But first let us deal with the question of faith and it being a condition. The condition for enjoying the work of redemption on our behalf is itself a gift of God. Faith, which is the key to justification and enjoyment of the benefits of Christ’s work, is itself a result of His work and is conferred on us absolutely, without any condition. There is no condition on our side, as the glory of the New Covenant is that God, thanks to the death of Christ, supplies the condition for its members Himself, making it most evident that it is certainly all of grace! Faith, which is our trust in Christ’s work on our behalf, is something which we do, but it is nonetheless granted to us by God and does not have its origin in us. Philippians 1:29 says, “For it has been granted to you that for the sake of Christ you should not only believe in him but also suffer for his sake”. It has been given to us, granted to us, for Christ’s sake, not our own, that we believe in Him. The faith, the belief itself, has been granted to us and gifted to us by God Himself! Faith is a spiritual blessing, yea, the chiefest spiritual blessing and it is certainly granted to us by Christ (Eph. 1:3). See for more on faith being a gift here. Owen deals with this question in book III, Chapter 4, argument IX, specifically.
If faith be granted of grace, the disjunction between the obtaining and application of redemption as proposed by non-Calvinists will not stand. Since all the good things which God has and is pouring upon us are thanks to the work of Christ, then no doubt, faith is the highest grace which He gives us, and is a fruit of Christ’s self-giving.
Now let us turn our attention to the enjoining of the obtaining and application of redemption in Scripture. In Isaiah 53:11, we read of the Suffering Servant making “many to be accounted righteous, and he shall bear their iniquities.” These two things are enjoined together, in fact, the KJV says “for” instead of “and.” Upon citing Isaiah 53:5, Owen says, “His wounding and our healing, impetration and application, his chastisement and our peace, are inseparably associated” (book II, chapter 4). In Romans 4:25, the death of Christ and justification are enjoined together. So likewise in Romans 5:18-19, on which he says, ‘So Rom. 5:18, “By the righteousness of one” (that is, his impetration), “the free gift came upon all men unto justification of life,” in the application’ (book II, chapter 4). Romans 8:32-34 likewise is an important passage that enjoins those two things under consideration, which we have dealt with above.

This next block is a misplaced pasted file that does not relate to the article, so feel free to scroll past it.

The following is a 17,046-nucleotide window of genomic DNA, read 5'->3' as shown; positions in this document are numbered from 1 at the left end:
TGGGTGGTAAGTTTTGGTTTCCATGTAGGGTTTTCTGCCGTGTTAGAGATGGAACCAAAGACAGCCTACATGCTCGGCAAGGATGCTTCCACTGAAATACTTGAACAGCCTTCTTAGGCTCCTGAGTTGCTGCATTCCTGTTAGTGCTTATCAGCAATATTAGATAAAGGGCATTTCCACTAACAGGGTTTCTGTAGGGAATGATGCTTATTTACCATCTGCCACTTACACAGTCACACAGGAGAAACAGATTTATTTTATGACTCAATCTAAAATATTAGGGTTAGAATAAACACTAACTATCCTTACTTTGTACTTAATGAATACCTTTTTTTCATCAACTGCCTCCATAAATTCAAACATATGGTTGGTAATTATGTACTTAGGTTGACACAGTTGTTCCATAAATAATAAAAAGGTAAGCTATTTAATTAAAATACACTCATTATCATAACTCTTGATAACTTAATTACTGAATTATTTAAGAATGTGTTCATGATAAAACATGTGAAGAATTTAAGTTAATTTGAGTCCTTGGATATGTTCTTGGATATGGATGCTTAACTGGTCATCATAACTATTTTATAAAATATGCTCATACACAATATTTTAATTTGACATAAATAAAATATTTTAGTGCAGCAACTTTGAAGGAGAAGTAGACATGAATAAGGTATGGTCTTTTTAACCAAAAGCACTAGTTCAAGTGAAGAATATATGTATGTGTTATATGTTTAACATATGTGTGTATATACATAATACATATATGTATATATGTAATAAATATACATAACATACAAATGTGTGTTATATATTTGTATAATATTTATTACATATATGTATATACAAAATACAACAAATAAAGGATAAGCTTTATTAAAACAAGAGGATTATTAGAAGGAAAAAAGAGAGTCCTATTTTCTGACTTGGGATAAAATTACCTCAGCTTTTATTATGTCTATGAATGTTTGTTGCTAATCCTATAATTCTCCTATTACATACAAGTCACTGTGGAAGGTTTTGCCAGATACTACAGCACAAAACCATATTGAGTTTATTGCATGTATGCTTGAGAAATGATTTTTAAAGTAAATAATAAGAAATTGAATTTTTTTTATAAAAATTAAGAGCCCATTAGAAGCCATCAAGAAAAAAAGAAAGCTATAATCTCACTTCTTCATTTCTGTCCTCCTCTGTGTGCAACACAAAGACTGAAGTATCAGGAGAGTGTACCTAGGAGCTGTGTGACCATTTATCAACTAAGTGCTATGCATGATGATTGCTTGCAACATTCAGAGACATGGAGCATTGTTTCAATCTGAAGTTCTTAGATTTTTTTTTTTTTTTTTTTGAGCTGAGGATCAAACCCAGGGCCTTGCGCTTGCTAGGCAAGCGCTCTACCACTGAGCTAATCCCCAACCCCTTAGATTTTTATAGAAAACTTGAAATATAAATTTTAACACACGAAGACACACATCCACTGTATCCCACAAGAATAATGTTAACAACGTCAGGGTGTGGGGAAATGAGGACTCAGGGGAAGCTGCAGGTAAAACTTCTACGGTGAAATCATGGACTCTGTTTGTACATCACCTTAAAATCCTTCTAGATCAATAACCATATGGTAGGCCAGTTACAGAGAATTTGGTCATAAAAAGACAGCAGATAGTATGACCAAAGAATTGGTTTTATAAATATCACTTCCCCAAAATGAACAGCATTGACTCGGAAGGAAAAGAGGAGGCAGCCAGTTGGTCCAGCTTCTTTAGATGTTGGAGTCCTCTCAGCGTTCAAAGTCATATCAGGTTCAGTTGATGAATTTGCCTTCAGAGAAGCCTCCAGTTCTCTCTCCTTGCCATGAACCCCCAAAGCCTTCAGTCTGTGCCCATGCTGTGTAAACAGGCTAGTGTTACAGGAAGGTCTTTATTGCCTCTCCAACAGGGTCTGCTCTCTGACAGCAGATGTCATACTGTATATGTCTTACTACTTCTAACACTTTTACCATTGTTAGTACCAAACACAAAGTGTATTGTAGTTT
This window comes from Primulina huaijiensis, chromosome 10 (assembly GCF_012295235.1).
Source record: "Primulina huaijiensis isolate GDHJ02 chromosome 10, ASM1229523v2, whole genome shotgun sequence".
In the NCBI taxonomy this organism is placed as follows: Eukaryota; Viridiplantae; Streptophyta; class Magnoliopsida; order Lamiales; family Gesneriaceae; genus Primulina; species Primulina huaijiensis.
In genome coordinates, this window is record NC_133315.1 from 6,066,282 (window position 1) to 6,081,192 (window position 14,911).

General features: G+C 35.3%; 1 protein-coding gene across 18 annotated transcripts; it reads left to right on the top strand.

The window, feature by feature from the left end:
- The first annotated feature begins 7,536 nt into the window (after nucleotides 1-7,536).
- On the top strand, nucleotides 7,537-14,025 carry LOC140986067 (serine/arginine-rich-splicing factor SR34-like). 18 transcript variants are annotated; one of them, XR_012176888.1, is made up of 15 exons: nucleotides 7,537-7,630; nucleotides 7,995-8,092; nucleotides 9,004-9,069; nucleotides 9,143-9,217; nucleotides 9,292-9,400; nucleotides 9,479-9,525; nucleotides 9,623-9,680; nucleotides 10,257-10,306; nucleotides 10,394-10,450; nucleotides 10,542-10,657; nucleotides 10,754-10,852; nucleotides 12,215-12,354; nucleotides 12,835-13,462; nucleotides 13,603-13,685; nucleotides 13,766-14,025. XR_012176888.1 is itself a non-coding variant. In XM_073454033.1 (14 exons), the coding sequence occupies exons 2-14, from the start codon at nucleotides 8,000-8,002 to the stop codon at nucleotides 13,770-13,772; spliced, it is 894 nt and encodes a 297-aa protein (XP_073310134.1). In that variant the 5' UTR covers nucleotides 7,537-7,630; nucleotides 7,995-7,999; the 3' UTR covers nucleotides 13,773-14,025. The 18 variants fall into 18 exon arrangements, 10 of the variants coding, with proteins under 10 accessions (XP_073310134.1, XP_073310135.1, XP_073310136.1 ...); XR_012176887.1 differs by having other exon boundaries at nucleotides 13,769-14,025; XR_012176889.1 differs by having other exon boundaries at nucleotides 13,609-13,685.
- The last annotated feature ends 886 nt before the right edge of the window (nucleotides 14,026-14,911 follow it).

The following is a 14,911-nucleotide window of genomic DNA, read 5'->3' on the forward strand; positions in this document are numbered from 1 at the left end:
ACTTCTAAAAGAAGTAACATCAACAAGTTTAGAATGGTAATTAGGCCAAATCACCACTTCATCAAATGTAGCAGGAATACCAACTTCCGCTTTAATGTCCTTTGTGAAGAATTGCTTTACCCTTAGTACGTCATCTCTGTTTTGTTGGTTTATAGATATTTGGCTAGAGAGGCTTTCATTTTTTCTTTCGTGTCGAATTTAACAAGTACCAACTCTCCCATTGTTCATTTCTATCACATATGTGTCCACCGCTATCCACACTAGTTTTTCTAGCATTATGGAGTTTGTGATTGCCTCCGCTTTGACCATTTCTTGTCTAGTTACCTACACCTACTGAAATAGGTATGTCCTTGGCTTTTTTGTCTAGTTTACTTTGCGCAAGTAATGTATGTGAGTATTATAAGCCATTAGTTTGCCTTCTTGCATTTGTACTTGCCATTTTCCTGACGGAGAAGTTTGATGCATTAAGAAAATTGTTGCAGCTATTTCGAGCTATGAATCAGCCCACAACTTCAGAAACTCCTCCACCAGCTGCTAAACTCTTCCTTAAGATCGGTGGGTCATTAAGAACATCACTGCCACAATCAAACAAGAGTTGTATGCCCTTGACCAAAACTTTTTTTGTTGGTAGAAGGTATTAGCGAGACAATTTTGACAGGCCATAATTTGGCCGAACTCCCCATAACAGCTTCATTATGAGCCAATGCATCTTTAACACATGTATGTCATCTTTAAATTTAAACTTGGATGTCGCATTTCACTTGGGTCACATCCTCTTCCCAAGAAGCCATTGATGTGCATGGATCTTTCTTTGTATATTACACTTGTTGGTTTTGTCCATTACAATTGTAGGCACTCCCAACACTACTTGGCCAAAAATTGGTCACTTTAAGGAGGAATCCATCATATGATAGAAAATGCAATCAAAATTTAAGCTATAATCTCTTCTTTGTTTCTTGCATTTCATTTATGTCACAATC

Both the obtaining and the application of redemption concerns and is limited to the same group, namely, the elect. Lastly, in chapter 5 of book II, Owen uses some common sense as to the meaning of Christ obtaining redemption. He argues, (1) that is contrary to common sense to say that something is obtained f...